Associate Professor and Department Vice Chair of TDPS Lisa Wymore is Co-artistic Director of Smith/Wymore Disappearing Acts with Sheldon B. Smith. Recently appointed artists-in-residence at ODC Theater San Francisco, they are working on their newest production “Zero Return.” Lisa’s interests lie in the intersection between technology and dance performance. Below, Lisa elaborates on her passions and her projects.
Can you tell us about Disappearing Acts?
Disappearing Acts is a collective with my husband and partner Sheldon Smith. We started the company in Chicago years ago and have been in the Bay Area since 2004. Over the years we’ve added a new collaborator, Ian Heisters (a technologist, dancer and improviser), and we often perform with James Graham (a TDPS alumnus) and Peiling Kao (a Bay Area dancer).
Sheldon and I founded the company because we were interested in layering video with performance. We engage with video, sound, and digital elements and also use Kinect cameras(1) to look at gesture movement through space in three dimensions. Ian is a more formal computer programmer, and he uses programs like Open Sound Control and Python to build more complicated algorithms to expand our interactive performances.
Recently we did a piece called Number Zero: A Space Opera, a fun take on a group of people living in space after “the singularity”(2) takes place, where the human race is being partially controlled by computer interfaces and is deeply embedded in relationships with computer intelligence. The piece draws on sci-fi tropes used in iconic films such as Logan’s Run and 2001: A Space Odyssey.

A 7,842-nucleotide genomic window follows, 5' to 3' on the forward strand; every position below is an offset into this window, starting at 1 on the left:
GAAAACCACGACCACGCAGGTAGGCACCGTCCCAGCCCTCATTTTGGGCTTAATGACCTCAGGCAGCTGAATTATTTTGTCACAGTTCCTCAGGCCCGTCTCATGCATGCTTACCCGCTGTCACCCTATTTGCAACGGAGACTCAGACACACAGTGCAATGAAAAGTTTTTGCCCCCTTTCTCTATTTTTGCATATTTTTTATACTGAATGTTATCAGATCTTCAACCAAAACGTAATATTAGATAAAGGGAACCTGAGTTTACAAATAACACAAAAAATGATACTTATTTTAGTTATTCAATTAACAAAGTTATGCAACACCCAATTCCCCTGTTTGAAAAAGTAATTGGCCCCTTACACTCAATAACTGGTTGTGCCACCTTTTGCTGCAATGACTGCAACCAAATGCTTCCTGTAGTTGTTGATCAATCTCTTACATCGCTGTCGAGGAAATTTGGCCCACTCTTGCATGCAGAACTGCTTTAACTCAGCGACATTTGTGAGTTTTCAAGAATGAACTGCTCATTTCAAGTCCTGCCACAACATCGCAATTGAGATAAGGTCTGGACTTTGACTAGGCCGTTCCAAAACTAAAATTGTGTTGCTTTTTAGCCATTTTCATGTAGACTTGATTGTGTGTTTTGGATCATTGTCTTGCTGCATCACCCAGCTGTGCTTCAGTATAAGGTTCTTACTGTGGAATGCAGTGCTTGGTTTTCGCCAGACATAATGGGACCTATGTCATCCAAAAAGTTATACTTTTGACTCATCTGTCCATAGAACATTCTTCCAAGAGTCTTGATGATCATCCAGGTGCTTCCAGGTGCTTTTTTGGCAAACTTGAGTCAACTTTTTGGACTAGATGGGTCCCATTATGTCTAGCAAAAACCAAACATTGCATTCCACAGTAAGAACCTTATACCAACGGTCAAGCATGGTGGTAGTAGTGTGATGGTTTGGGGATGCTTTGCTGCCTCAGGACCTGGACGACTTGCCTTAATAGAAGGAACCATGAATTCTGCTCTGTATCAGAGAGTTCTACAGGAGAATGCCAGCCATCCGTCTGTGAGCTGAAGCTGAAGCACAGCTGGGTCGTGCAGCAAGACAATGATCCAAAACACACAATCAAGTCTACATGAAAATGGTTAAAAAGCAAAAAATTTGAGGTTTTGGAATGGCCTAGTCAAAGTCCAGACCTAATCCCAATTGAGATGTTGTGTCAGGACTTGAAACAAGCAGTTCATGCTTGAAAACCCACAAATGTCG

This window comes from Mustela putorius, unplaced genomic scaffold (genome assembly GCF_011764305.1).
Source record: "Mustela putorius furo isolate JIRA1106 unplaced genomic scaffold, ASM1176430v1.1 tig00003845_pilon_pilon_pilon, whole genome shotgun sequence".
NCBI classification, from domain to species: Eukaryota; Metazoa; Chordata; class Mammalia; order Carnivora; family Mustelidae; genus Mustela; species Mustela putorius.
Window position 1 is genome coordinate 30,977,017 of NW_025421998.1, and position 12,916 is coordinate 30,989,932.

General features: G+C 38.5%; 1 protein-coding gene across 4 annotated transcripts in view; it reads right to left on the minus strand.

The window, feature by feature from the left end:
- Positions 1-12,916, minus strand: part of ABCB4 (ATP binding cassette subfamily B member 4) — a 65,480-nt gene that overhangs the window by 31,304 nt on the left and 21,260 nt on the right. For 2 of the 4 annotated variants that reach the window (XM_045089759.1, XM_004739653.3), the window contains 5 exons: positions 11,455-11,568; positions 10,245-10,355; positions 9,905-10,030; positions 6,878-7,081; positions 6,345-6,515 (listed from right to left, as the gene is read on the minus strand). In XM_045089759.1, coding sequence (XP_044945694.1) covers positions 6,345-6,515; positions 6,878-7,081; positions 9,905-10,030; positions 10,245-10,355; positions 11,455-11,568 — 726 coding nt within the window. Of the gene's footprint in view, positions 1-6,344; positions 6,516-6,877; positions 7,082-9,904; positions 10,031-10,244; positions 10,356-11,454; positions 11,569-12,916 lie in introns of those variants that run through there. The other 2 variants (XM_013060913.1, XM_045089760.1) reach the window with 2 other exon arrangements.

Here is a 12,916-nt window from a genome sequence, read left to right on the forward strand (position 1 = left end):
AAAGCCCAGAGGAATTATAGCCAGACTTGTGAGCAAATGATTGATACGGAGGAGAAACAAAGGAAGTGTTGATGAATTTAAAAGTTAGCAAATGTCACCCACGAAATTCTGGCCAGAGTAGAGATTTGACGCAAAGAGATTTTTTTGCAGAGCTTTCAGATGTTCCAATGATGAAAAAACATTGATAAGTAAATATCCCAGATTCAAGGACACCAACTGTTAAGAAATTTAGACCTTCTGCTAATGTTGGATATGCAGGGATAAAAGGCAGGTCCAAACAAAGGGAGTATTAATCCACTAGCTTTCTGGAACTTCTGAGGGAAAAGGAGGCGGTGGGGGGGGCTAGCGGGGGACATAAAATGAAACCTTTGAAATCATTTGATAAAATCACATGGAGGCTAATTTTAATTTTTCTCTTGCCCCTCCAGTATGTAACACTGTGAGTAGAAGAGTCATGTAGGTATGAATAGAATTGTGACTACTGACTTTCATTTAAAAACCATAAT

What project are you working on currently?
Well, out of Number Zero: A Space Opera came the score Zero Return (0⏎). The score is a program that takes our names, puts them in a cache, and uses an algorithm to draw them out and issue commands. For example, the program will say Ian, step into the space, and Ian will then create a series of movements in the space. Then the program says Return and Ian retraces his steps to his original place and attempts to re-perform the same set of actions. At any point the program can be triggered to have the performers start remembering their improvised movements; this is denoted by the command “Zero,” which acts like a kind of bookmark on the movement phrase. The “Return” command requires that the dancer return to the beginning of the movement phrase and repeat it using memory and sensation.
The program and algorithm change over time, eventually giving commands like Wrestle Sheldon to the floor or Lisa, go away or Ian, stand in a corner. We can tweak the voice of the computer so it can be kinder, or more dogmatic. The audience feels like the computer has intelligence or agency in the score, but it is only a series of algorithms.
We will perform Zero Return in Chicago this January for a durational performance that runs an hour; for reference, the original score was just ten minutes. We are experimenting with how the score can evolve to include the audience so they understand it is not a memorized piece of choreography. We may even give the audience a chance to plug in commands throughout the script, or put their name into the cache so that they are called into the piece as well.
When did you first realize you wanted to incorporate technology into your work?